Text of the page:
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Recruitment of Tapes philippinarum in the Venice Lagoon (Italy) during 2002–2007
Pellizzato, M.; Galvan, T.; Lazzarini, R.; Penzo, P. (2011). Recruitment of Tapes philippinarum in the Venice Lagoon (Italy) during 2002–2007. Aquacult. Int. 19(3): 541-554
In: Aquaculture International. Springer: London. ISSN 0967-6120, more
Peer reviewed article  

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    Clam culture; Nursery grounds; Recruitment; Tapes (Ruditapes) philippinarum (Adams & Reeve, 1850) [WoRMS]; MED, Italy, Veneto, Venice Lagoon [Marine Regions]; Marine

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  • Pellizzato, M.
  • Galvan, T.
  • Lazzarini, R.
  • Penzo, P.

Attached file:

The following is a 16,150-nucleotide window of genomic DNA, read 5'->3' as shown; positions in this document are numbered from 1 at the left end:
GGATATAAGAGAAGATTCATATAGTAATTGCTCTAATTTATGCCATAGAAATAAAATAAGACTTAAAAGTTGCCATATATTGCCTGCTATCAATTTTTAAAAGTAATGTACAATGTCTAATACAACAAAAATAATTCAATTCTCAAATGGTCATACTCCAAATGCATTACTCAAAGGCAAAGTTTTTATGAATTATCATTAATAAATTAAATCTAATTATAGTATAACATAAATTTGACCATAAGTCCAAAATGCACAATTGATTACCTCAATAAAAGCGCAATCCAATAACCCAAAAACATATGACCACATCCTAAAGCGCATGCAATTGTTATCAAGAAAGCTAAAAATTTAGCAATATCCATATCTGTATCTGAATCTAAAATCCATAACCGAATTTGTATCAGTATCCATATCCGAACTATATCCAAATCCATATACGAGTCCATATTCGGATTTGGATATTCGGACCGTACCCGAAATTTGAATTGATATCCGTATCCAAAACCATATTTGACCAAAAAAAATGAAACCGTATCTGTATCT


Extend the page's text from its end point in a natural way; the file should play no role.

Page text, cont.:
Currently, Tapes philippinarum, the Manila clam, is the primary fishery resource for about 1,000 fishermen and aquaculturists in the Venice Lagoon. The recruitment of this clam is a key component supporting shellfish culture industry that is almost completely dependent on the gathering of wild clam seed in nursery areas where the juveniles accrue at high densities as a consequence of favourable environmental conditions. The objective of the present study was to identify the areas optimal for the recruitment of T. philippinarum, herein referred to as nursery areas, and to evaluate the recruitment success each year for the period 2002–2007. Sampling was conducted with a hydraulic dredge at 25 stations, in at least three separate periods from April to September each year for 2002, 2003 and 2004, and at 15 stations for 2005, 2006 and 2007. The zero-year cohorts of this species were usually first detected in bottom samples in late spring (May and June). Some setting appears to occur throughout the summer. The peak of seed density, expressed as number of individuals retained on a 1-mm mesh screen per square metre of sampled substrate, was recorded in September. Measurable fluctuations in annual recruitment have been observed, with peak densities of juveniles in 2002 and 2003 (about 2,000/m2) and minimum densities in 2006 (about 44/m2). In the summer 2007, densities over 30,000/m2 were found at the mouth of the River Brenta, immediately adjacent to the southern end of the Venice Lagoon. These intensive, multiyear surveys of this species furnish critical information on seasonal reproduction patterns and recruitment success, which is essential for the rational development of a local fishing master plan and for the formulation of a management strategy for sustainable utilisation of this shellfish resource in the Venice Lagoon.

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